The tumbling riff and wayward synths of album centrepiece Everything Falls Away is infected with the possibilities that may have occurred had Brian Eno joined King Crimson in 1973. The song’s lyric, sung in entwined, nay, almost visceral physical harmony with Eden Ellis Duke, sees the protagonist letting go of uncertainty and doubt as he/she plunges into the fire of the abstract. A bonfire of vanities, if you will, welcoming an ever-shifting and indefinable future. Or maybe it’s not that at all. Frankly, does it matter? It leaves me in the midst of a headrush, and in that respect it fits the album’s cinematic qualities perfectly.

The Butterfly in the Labyrinth flutters tragically against the windowpane, the insistent rhythm and rattling beat increasing the tension, until it falls fluttering to the floor. Some BIG guitar shows Mr Elvin is no slouch on the six strings, amongst the many other instruments he picks up along the way throughout the course of this beguiling collection, pinned out on a frame for our perusal.

If there is a policy statement here, it is within No Wonder, a charging alien musical fairground ride wherein the declamatory “England’s dreaming, England’s drowning, put the river to fire now, where the mind stops, where the cowards lie, as they fear the impossible” is as ambiguous (or not) as you’d like or need it to be. Are you worried yet? This leads into the trio of tunes that end the album: The End of Music is edgy and serene simultaneously, as it toys with Glass-ian minimalism and alt-rock, and has another of those propulsive rhythms that are central to the album’s ever onward forward motion. The End of Everything slows down enough for a few minutes’ reflection, soothing bottleneck guitar caressing the listener as the looming edge approaches. We end with a short and sort-of instrumental reprise adorned with heavily treated vocals of the aforementioned Everything Falls Away. Are we falling, or hasn’t it happened yet?… LOOK OUT, CLIFF!!!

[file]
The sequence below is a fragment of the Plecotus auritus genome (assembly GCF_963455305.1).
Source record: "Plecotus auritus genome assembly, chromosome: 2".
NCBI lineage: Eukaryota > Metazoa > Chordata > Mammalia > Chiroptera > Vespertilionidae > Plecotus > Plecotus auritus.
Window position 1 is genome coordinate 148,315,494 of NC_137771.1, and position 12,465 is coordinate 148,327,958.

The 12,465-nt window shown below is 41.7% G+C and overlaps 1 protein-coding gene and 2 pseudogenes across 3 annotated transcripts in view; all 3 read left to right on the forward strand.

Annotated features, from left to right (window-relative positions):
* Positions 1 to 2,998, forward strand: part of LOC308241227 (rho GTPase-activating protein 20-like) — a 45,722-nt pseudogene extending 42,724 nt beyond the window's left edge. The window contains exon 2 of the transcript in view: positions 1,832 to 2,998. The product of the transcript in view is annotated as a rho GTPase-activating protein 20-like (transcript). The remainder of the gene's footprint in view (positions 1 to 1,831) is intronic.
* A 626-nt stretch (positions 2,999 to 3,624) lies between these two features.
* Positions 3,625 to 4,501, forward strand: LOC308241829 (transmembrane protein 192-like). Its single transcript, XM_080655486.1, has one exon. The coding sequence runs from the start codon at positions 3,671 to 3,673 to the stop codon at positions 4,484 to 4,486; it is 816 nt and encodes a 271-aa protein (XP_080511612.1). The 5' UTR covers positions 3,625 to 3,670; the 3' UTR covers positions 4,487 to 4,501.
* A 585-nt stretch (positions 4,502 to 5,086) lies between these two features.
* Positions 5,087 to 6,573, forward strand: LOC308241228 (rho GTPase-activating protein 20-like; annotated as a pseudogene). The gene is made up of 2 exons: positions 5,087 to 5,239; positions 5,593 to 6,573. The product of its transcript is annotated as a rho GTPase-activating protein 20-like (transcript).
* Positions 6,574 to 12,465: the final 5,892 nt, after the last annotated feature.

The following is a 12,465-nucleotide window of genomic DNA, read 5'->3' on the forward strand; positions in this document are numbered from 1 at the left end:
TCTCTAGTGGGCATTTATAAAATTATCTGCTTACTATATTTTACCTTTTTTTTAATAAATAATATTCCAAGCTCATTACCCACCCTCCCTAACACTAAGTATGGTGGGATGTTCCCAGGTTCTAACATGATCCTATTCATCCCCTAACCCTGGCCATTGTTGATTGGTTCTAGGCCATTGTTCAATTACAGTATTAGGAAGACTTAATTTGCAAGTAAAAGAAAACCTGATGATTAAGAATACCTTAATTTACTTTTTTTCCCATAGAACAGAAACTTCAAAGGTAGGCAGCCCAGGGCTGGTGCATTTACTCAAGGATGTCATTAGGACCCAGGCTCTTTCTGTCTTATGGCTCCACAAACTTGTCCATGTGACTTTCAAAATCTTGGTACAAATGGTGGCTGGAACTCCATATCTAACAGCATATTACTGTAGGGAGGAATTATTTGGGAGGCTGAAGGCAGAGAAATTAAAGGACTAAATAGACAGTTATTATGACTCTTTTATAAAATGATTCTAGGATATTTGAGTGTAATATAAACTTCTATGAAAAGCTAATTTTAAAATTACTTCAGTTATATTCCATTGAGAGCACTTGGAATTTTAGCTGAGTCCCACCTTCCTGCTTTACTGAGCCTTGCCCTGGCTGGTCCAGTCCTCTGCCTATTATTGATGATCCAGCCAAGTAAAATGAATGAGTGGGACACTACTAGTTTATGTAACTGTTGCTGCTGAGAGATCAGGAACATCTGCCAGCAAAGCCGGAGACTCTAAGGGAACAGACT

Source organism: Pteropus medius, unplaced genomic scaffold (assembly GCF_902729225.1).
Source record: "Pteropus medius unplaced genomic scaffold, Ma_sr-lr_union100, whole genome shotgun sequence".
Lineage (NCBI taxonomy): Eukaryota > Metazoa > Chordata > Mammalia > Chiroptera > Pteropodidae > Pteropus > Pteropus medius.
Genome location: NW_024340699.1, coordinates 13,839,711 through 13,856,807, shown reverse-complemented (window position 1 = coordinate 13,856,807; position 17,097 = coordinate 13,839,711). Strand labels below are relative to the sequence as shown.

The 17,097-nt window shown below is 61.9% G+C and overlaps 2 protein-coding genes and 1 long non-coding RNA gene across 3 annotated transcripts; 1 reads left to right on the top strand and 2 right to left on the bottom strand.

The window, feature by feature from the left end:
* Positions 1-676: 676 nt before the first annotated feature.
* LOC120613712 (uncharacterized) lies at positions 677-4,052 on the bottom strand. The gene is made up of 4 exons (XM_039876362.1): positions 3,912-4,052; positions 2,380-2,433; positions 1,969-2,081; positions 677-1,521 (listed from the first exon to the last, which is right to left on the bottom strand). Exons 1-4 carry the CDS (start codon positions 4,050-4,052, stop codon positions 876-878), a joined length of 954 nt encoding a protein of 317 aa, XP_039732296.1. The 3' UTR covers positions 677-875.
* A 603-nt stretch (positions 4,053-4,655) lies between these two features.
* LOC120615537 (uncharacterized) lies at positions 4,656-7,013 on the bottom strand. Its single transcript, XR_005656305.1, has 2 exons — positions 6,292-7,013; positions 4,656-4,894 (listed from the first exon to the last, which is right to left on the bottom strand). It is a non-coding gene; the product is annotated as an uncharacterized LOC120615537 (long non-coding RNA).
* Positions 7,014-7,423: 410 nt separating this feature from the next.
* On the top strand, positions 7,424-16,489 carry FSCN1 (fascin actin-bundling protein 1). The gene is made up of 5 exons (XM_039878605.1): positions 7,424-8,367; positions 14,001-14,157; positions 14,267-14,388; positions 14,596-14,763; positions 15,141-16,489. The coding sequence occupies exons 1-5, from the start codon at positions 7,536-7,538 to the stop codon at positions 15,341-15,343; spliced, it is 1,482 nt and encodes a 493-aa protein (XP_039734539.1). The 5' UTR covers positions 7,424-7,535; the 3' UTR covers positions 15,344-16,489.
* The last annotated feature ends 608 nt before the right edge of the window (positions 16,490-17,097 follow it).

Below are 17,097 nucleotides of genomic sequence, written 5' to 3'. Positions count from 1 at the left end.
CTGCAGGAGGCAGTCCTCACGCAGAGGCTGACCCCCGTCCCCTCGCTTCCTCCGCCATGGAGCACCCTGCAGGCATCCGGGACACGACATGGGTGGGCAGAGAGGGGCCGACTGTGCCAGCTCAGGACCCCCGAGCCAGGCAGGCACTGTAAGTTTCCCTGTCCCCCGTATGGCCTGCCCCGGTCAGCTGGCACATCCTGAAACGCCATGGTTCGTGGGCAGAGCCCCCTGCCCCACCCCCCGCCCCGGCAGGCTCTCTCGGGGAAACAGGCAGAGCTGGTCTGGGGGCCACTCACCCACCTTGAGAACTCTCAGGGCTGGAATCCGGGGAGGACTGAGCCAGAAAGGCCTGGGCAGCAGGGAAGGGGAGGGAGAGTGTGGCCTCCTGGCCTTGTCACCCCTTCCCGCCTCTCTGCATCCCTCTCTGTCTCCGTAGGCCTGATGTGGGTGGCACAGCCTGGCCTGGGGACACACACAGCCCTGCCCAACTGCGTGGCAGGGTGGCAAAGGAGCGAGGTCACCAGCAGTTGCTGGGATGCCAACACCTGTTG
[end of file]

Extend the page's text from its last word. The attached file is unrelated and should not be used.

After the dust has settled, and six minutes of silence, the whole album is rewound to the beginning, lives flash before eyes.

Just time to mention that it all sounds sumptuously inviting thanks to Mark Cawthra’s sublime skills in the knob-twiddling department. If this is The End of Music, then I’ll at least leave it all behind with a grin on my careworn features, despite the fact that the picture on the last page of the booklet shows Mr Elvin resplendent in pinny and rubber gloves. It all helps it round the s-bend to the sunlit uplands, I’ve no doubt.

Yours Sincerely, Ron Treewright.

TRACK LISTING
01. Know Nothing (4:46)
02. Magnus Opium (5:34)
03. To Live And Die In Llangrannog (4:29)
04. Tombstone (0:52)
05. Through The Hoops (7:07)
06. Everything Falls Away (3:57)
07. Staggered (3:46)
08. Butterfly In The Labyrinth (7:04)
09. No Wonder (5:38)
10. The End Of Music (4:55)
11. The End Of Everything (3:31)
12. Everything Falls Away (Reprise) (8:04)

Total Time – 59:44

MUSICIANS
Emmett Elvin – Acoustic & Electric 6 & 12-string Guitars, Bass Guitar, Acoustic Piano, Rhodes, Nord Synth, Casserole, Biscuit Tin, Percussion, Recorders, Vox, etc.
~ With:
Alex Thomas – Drums & Percussion
Sarah Anderson – Violin, Viola
Eden Duke – Stacked Harmony Vocals (tracks 6 & 12)
Olga Lisikova – Vocals (track 9)

ADDITIONAL INFO
Record Label: Sad Eggplant Music
Country of Origin: U.K.
Date of Release: 23rd August 2019

LINKS
Emmett Elvin – Facebook | Bandcamp